A similar “community caretaking” result was reached in a case where firefighters responded to an apartment water leak call, the water coming through the ceiling from an apartment above, in which two dogs were barking. The animal control officer was called, who, in turn, called for police backup before making entry into the upstairs apartment, which is standard operating procedure. When all these municipal employees climbed a fire escape to the upstairs apartment, a bong was spotted, through a window, inside one of its rooms. The police officer present then called for a detective and superior officer. The police personnel entered, searched a closet, and found marijuana plants growing in an aquarium therein. That apartment’s occupant was out at work. The court found that there were no exigent circumstances and that the police should have posted guard and obtained a search warrant before searching the apartment for evidence. All seized evidence was suppressed.28

Reports of a Gun or of Gunfire

When a citizen reports that shots have been fired or that a person is in possession of a clearly illegal firearm such as a sawed-off shotgun, courts are more inclined to rule that the community caretaking doctrine will justify an investigatory stop. This was the case when officers stopped a motor vehicle for an investigative inquiry when a disinterested citizen had reported that a front seat passenger in the vehicle had an apparent sawed-off shotgun in his possession, which by itself posed an imminent threat to public safety.29


1Commonwealth v. McDevitt 57 Mass. App. Ct. 733, 786 N.E. 2d 404 (2003); Cady v. Dombrowski, 413 U.S. 433, 441, 93 S. Ct. 2523, 37 L. Ed. 2d 706 (1973); Commonwealth v. Evans, 436 Mass. 369, 372, 764 N.E. 2d 841 (2002).
2Id.; see Commonwealth v. Murdough, 428 Mass. 760, 762, 704 N.E. 2d 1184 (1999).
3Commonwealth v. Smigliano, 427 Mass. 490, 694 N.E. 2d 341 (1998); Commonwealth v. Canavan, 40 Mass. App. Ct. 642, 667 N.E. 2d 264 (1996). See also United States v. Dunbar, 470 F. Supp. 704 (1979).
4Commonwealth v. Murdough, 44 Mass. App. Ct. 736, 694 N.E. 2d 15 (1998); S.C., 428 Mass. 760, 704 N.E. 2d 1184 (1999); quoting from Cady, 413 U.S. 433, 93 S. Ct. 2523, 37 L. Ed. 2d 706.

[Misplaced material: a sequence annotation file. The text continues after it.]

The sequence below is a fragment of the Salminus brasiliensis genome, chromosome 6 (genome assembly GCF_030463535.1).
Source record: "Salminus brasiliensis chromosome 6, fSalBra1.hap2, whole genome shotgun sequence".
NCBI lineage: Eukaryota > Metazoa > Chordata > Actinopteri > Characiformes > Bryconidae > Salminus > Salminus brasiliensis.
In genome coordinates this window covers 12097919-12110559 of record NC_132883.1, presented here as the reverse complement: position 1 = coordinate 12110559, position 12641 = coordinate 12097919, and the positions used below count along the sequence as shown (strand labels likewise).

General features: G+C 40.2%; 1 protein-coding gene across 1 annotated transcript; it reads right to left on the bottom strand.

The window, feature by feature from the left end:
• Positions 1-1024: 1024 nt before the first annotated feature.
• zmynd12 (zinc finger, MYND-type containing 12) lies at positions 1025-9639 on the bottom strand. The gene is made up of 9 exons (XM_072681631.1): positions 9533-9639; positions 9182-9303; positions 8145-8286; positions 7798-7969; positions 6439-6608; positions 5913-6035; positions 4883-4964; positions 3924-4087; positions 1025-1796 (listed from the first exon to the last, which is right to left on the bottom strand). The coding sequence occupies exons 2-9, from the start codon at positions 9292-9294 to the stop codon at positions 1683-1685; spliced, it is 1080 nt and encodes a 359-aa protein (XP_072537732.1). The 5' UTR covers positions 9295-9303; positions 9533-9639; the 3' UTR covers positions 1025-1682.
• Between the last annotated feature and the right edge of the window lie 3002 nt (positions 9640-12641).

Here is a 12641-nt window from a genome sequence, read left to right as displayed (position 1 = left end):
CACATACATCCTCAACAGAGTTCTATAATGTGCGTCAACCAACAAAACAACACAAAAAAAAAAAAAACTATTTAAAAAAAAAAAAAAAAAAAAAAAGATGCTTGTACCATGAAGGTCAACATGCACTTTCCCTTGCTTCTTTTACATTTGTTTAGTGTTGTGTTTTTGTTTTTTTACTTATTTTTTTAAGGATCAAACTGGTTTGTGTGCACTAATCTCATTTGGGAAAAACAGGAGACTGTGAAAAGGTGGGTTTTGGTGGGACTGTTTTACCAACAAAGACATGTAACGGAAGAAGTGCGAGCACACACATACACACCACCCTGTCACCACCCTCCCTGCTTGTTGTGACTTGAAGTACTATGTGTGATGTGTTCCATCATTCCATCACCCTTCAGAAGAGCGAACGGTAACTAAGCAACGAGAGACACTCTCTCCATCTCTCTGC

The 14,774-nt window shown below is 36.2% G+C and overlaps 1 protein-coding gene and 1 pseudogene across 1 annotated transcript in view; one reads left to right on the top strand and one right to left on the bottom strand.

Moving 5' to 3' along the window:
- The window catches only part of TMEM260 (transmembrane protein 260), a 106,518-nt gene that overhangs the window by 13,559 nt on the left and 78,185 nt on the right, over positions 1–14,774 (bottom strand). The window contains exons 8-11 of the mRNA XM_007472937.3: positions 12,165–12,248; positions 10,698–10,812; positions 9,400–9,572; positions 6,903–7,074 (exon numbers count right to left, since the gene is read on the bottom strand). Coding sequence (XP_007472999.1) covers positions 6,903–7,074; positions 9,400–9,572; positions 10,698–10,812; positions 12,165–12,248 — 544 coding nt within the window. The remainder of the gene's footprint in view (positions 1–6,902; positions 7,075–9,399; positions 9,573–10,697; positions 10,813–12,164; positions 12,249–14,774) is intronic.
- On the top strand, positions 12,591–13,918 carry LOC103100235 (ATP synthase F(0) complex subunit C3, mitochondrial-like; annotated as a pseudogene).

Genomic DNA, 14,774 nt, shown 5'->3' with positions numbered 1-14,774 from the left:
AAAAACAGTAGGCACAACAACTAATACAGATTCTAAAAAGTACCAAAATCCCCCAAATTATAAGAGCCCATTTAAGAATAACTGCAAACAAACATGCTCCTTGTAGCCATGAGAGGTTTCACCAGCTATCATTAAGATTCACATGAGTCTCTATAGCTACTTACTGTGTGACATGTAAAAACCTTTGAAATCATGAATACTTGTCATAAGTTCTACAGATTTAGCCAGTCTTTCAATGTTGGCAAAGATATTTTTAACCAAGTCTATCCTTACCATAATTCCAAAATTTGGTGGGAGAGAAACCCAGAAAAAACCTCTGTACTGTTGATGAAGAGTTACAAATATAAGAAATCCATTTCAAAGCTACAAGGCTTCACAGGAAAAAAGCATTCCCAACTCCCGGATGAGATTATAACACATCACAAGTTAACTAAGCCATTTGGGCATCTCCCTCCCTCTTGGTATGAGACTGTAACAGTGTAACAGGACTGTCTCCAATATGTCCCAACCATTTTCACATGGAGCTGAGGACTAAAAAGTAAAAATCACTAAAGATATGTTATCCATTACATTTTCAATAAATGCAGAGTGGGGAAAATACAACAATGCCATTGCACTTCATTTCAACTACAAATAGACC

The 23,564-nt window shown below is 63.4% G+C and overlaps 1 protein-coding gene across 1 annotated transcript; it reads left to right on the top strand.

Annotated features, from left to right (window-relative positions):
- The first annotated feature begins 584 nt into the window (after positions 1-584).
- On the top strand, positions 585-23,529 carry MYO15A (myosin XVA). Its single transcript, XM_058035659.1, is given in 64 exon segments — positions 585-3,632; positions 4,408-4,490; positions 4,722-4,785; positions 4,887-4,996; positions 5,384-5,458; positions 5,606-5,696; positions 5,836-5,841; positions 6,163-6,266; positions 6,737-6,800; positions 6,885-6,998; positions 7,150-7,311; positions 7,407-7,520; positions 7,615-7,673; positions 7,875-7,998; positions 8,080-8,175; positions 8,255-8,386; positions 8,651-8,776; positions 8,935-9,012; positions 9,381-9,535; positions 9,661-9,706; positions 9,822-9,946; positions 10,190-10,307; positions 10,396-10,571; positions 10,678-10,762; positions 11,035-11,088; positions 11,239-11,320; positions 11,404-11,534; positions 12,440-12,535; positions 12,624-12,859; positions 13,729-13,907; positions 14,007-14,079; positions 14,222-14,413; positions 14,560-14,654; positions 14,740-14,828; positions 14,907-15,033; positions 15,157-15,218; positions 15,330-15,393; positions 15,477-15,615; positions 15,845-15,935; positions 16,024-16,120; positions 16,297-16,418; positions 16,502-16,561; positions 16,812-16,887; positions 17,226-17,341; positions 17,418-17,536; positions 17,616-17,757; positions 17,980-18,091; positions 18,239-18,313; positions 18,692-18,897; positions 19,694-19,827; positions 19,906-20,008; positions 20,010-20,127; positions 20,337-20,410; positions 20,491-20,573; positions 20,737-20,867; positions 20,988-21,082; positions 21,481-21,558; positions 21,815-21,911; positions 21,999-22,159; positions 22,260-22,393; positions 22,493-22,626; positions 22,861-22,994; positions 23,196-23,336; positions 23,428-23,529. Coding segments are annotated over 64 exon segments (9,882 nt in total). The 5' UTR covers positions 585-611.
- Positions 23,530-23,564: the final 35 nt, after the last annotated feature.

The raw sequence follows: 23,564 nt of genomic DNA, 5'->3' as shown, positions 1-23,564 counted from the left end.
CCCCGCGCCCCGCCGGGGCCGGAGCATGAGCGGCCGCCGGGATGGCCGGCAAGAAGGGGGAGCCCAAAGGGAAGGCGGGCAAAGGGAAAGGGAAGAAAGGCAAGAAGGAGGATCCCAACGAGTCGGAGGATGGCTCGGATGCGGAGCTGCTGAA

5M.G.L.A. c.276, sec. 1; Commonwealth v. Hill, 51 Mass. App. Ct. 598, 747 N.E. 2d 1241 (2001).
6Murdough, 428 Mass. 760, 704 N.E. 2d 1184.
7Commonwealth v. Leonard, 422 Mass. 504, 663 N.E. 2d 828 (1996).
8Easyriders Freedom F.I.G.H.T. v. Hannigan, 92 F.3d 1486 (9th Cir. 1996).
9United States v. King, 990 F.2d 1552 (10th Cir. 1993).
10State v. Oxley, 127 N.H. 407, 409 (1985).
11State v. Goetaski, 209 N.J. Super. 362 (App. Div.), cert. denied, 104 N.J. 458 (1986). But see Barrett v. Commonwealth, 250 Va. 243 (1995) (same without turn signal).
12State v. Chisholm, 39 Wash. App. 864 (1985).
13Ozhuwan v. State, 786 P.2d 918 (Alaska Ct. App. 1990).
14McDougal v. State, 580 So. 2d 324 (Fla. Dist. Ct. App. 1991).
15State v. DeArman, 54 Wash. App. 621 (1989).
16United States v. Stanley, 915 F.2d 54 (1st Cir. 1990).
18Commonwealth v. King, 389 Mass. 233, 449 N.E. 2d 1217 (1983), citing Terry v. Ohio, 392 U.S. 1, 88 S. Ct.
1868, 20 L. Ed. 2d 889 (1968); Commonwealth v. Helme, 399 Mass. 298, 503 N.E. 2d 1287 (1987).
19Commonwealth v. Whitehead, 49 Mass. App. Ct. 905, 728 N.E. 2d 335 (2000).
20McDevitt, 57 Mass. App. Ct. 733, 786 N.E. 2d 404; Cady, 413 U.S. 433, 93 S. Ct. 2523, 37 L. Ed. 2d 706.
21Murdough, 428 Mass. at 762, 704 N.E. 2d 1184, quoting from Murdough, 44 Mass. App. Ct. 736, 740, 694 N.E. 2d 15.
22Evans, 436 Mass. at 373, 764 N.E. 2d 841.
23United States v. Gregory, 79 F.3d 973 (10th Cir. 1996).
24Commonwealth v. Eckert, 431 Mass. 591, 728 N.E. 2d 312 (2000).
26Commonwealth v. Lubiejewski 49 Mass. App. Ct. 212, 729 N.E. 2d 288 (2000).
27Cady, 413 U.S. 433, 93 S. Ct. 2523, 37 L. Ed. 2d 706.
28Commonwealth v. Sondrini, 48 Mass. App. Ct. 704, 724 N.E. 2d 748 (2000).
29Commonwealth v. Alvarado, 427 Mass. 277, 693 N.E. 2d 131 (1998).



From The Police Chief, vol. 75, no. 2, February 2008. Copyright held by the International Association of Chiefs of Police, 515 North Washington Street, Alexandria, VA 22314 USA.